Franchising Needs Better Government Regulation

Discussion of legislation and political advocacy regarding franchising.

Is Crapola a new kind of margerine or BS?

I am very serious about helping existing and future franchisees and if crapola will do it, I'm for spreading it. It is because I am a very responsible person and do feel I am my brother and my sister's keeper that I try to spread the word.
I am trying to put the blame where the blame belongs. I want my country and my government to nourish deocratic principles and do the right thing.
If this interfers with your sales pitches ----I'm not at all sorry.

on May 6th, 2007

Hard to Get Up after you have Died by Hanging out with Wrong ZOR

ZORS are not in business to make money for ZEES. This is a myth. They prefer that you make money but it is not necessary to their survival. They count on the fact that the financially dead ZEES will not be able to mount a good offense because they won't be able to afford an attorney, or to lobby their government.

on February 18th, 2008

Item 20 Ranter rants the same rant once again...

What have you done to further your Item 20 cause other than be an armchair antagonist spewing vitriolic anti-franchise rhetoric? 

The Truth Shall Set You Free!


Posted by Truth in Franchising on February 3rd, 2008

Franchisors are drowning kittens in Chicago

There are reports that prominent franchisors and their attorneys are stealing kittens from franchisees and drowning them on street corners in 55 gallon drums. These unsubstantiated reports cannot be verified and there are no witnesses or kitty cat cadavers, however since it is something that we all know a franchisor would do we are to treat it as fact.

on July 6th, 2007

Re: Why are you so bitter?

"you have no objectivity whatsoever."

talk about the pot calling the kettle black. you have the biggest axe to grind of anyone on these forums. try talking in facts instead of rhetoric and perhaps you'd be given more respect here...

on September 4th, 2007

First to start company are sacraficial lambs!!!!

This happened to us. Let us fail and they wanted to take it over without paying for the build-out or the equipment. We are still paying for all of that and they take over with just the lease and operating expenses. If we only had that we would of been a success. So never get in a franchise at the beginning for you will be a sacraficial lamb. Right? The company takes over the failed stores for pennies on the dollar. This is a legal scam? Right?

on February 3rd, 2008

Sacrifice of Individual Rights to Public Policy--PATRIOT LOAN

All of these pro-franchisor people who make their living in the industry are really frightened that the REAL RISK of a frnchise purchase might be revealed to the public if franchising is regulated as well as Securities are regulated by the SEC.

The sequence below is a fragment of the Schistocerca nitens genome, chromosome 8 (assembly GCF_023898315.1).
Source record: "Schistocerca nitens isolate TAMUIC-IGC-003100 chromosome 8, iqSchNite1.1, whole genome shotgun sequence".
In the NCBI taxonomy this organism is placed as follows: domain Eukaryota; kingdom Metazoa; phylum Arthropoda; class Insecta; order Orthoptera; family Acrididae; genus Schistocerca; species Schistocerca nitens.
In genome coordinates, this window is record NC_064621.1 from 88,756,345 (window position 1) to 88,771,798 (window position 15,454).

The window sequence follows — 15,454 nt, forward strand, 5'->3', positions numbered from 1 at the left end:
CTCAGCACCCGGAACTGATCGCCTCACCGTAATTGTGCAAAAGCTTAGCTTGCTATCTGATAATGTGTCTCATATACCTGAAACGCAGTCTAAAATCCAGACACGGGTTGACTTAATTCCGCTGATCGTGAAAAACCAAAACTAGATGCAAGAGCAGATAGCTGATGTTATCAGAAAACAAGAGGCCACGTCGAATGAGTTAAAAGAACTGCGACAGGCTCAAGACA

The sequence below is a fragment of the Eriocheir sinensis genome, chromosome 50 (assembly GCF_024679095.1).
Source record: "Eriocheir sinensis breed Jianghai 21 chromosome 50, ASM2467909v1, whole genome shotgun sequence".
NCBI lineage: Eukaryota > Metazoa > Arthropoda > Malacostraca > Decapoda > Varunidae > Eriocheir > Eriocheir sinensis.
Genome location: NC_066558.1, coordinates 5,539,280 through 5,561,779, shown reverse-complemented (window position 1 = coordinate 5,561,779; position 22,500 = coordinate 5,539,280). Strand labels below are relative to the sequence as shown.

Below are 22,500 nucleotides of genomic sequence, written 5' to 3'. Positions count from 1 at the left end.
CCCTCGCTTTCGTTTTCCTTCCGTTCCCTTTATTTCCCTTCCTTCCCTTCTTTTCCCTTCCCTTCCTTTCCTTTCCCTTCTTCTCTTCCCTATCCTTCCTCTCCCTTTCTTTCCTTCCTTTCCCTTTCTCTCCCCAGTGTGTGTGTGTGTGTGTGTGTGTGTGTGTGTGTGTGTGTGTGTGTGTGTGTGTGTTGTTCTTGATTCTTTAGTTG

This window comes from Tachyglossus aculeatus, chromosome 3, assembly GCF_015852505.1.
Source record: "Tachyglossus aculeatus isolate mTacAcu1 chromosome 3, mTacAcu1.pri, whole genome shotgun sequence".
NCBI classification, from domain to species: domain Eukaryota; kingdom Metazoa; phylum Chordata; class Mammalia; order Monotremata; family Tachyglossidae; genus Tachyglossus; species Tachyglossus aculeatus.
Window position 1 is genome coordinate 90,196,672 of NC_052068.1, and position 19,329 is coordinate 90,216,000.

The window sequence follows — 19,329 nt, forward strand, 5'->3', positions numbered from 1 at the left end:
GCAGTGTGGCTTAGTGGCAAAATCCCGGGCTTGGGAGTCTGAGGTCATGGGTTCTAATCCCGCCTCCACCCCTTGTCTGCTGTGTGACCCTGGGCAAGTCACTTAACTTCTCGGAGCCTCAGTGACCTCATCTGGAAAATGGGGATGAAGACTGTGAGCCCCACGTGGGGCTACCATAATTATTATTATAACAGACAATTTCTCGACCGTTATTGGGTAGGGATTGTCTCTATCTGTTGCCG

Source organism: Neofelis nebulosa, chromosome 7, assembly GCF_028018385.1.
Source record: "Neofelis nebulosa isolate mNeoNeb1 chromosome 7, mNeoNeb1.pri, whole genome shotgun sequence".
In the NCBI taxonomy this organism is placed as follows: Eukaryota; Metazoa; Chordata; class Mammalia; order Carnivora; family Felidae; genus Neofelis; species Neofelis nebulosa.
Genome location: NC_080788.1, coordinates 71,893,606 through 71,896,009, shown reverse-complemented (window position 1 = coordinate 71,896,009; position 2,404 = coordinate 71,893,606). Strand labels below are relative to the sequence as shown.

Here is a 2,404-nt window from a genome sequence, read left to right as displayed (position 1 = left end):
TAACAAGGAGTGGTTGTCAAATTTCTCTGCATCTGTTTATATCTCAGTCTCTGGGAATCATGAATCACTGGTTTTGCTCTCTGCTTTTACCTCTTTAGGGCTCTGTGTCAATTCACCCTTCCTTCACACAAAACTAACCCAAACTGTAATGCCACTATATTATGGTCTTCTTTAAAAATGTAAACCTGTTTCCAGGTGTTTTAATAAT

They don't care that our government who puts our troops at risk to protect foreign policy that protects our liberties, to include capitalism, will NOW put our troops at risk to further the interests of franchising and the public policy of obscuring the real and true risks of purchasing a franchised business opportunity.

They certainly want no discussion about the failure of both the federal and state governments to require franchisors to disclose the real and true risk of the franchise they are selling to the public to either the government or the buyers of the franchises.

They lean on the "due diligence" issue while both they and the government know that many investors trust in the appearance of government oversight and will not do killer due diligence to discover the actual failure and success rate of the franchised business plan.

The government offers the list of refere4nces as a "due diligence tool" to hide their failure to make the franchisors disclose the true and actual risk of the investment.

Ugly public policy.

on July 7th, 2007

Staff Grateful to Franchisees

Guest wrote, "they maybe one of he best places to work for but its all at the expense of he franchisees"

Then the Dwyer Group staff should be thankful to its franchisees for helping make Dwyer one of the best places to work for in Texas.

With luck, happy staff might be able to return the favor.

on February 18th, 2008

I have read it...And how many times can you sell a Popeyes?

But even you Bob are not out to destroy franchising, however the guest poster - Item 20 Ranter is.

The Item 20 Ranter has been asked to name 5 franchise concepts worthy of consideration and cannot seemed to choose 5 out of the thousands avaiable which of course includes AAFD accredited franchises. 

The Item 20 Ranter is a failed UPS Store franchisee who made some bad choices and has an axe to grind.

The Truth Shall Set You Free!


Posted by Truth in Franchising on January 1st, 2008

Wrong Article

WRONG Article!  The quote which you reference came from "Death by Government Protection" and not The Onion.  Nevertheless, can it now be assumed that you are in support of LESS governmental regulation?

I do not want nor do I need the government to protect me from me.  It IS NOT indefensible to oppose governmental regulation of or interference in commerce beyond the minimum necessary for a free-enterprise system to operate according to its own economic laws.